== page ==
Also, keep in mind that unless and until an Order is modified by the Court, the existing Order remains in place and you must still follow your obligations. In other words, even if you have experienced a substantial change in circumstances, you cannot engage in self-help and voluntarily stop paying your support obligations. If you fail to do so, your spouse or ex-spouse may file a Motion for Contempt against you. Simply filing a Motion for Modification does not insulate you from a Motion for Contempt, however depending on the reasons for filing the Modification it could mitigate the impact of the Motion for Contempt. Further, as mentioned above, filing and serving the Motion for Modification provides the Court with discretion to enter retroactive orders. Since every Order and case are different, you will want to consult with an attorney to discuss your specific options.

Further, since the already busy Court system will inevitably become busier once it resumes normal operations, it may make sense to “get in line now” as opposed to waiting until things return to “normal.” Before the foregoing measures being enacted by the Court, it would typically take 3-4 weeks from the time you filed a non-emergency Motion until it was scheduled on the Short Calendar. No one knows for sure how long the wait will be once Court resumes normal operations, but it will likely be much longer than the typical 3-4 week wait.

I am worried about my children’s safety during the COVID-19 pandemic, can I keep them from my ex-spouse?

It depends. Every Parenting Plan is different, and your specific circumstances are likely different as well. Similarly, to Financial Orders, Orders related to Parenting Time and Custody must be followed unless and until the same are modified by the Court or you and your child’s other parent reach an agreement. If you have concerns about your child’s safety, generally it is good practice to first reach out to the other parent to discuss your concerns and see if you can reach an agreement that is in your child’s best interest. If you cannot agree, you should consult with your attorney to discuss your options. Further, you should consult with your child’s doctor and follow the advice of the doctor as well as the emergency declarations issued by the government. Further, if you share joint legal custody with your child’s other parent, you likely have an obligation to keep the other parent informed as to your child’s health status as well as the scheduling of any medical appointments or if you believe the situation warrants a visit to the emergency room.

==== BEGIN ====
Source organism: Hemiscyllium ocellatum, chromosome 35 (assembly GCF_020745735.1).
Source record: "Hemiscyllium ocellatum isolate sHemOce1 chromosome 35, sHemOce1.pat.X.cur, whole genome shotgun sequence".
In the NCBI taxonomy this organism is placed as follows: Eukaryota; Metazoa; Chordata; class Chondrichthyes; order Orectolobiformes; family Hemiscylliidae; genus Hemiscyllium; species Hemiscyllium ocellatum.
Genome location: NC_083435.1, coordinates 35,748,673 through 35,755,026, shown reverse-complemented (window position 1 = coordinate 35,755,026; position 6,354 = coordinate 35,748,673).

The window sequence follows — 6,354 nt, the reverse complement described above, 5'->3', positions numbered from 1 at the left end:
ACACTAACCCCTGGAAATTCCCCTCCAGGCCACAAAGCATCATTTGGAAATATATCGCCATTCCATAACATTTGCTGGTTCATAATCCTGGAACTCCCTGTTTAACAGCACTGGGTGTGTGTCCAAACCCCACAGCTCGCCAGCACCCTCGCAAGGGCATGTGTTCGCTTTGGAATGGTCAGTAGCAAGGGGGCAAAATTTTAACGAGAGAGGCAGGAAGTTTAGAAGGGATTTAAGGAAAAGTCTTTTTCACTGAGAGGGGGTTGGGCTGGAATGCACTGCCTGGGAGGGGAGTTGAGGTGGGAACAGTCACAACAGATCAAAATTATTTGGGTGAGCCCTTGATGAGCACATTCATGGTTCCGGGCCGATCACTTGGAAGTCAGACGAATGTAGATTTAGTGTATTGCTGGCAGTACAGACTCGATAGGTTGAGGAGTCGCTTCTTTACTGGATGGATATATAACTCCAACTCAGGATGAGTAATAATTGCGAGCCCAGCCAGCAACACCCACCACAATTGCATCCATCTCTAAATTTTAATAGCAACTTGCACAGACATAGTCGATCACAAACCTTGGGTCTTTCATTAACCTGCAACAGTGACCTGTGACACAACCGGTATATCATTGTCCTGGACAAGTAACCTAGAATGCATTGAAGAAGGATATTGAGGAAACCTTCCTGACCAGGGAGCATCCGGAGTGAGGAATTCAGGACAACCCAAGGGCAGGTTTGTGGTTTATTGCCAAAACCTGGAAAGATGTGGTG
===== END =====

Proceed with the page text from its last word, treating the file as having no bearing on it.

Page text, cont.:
Your attorney cannot advise you to disregard Court Orders, but if you have genuine concerns and your child’s other parent is not in agreement with you on how to handle the situation, you should also talk to your attorney about the consequences that a Court may impose if you fail to follow Court Orders. Also, if you and your child’s other parent reach an agreement, it is advisable to memorialize that agreement in writing (text or email would qualify) to try and protect yourself if the other parent later changes his or her mind.

Finally, if your child’s other parent desires to travel with your child during the pandemic and you do not agree, you should consult with your attorney immediately about filing an emergency Motion if you genuinely believe your child’s health or safety is at issue. As previously stated, ex-parte or emergency parenting Motions fall within the “Priority 1 Business Functions” category that the Court is still scheduling.

How does my child’s school being closed impact my Parenting Plan?

As everyone is navigating this new world with schools being closed for an indefinite period and many parents working remotely from home, your regular Parenting Plan is likely being affected. If possible, the first thing you should do is reach out to your child’s other parent to try and coordinate your new schedules to see if you can reach an agreement as to what is best for your children. If you cannot agree, or if you have questions as to interpreting your Parenting Plan you should contact an attorney for advice. Further, if your Parenting Plan is vague and/or no longer applicable (i.e. “The Mother shall have Parenting Time from after school on Wednesday until drop off at school on Friday.”) you may want to consult with your attorney to discuss various options to address Parenting Time during this time of uncertainly because an experienced Family Law attorney should be able to provide you with alternatives that have worked for other families.

Broder & Orland LLC, the largest matrimonial and family law firm in Connecticut with offices in Westport and Greenwich, remains committed to working diligently by whatever means are necessary to protect you and to advance your case during these unusual times, while also taking all recommended precautions. We are able to perform our services remotely and are able to host telephonic or virtual consultations, meetings, or mediations. If you have any questions about the impact of COVID-19 or the Coronavirus on your pending or potential divorce action, do not hesitate to call one of our experienced Family Law attorneys.

“Let’s Mediate and Save Money on Lawyers!”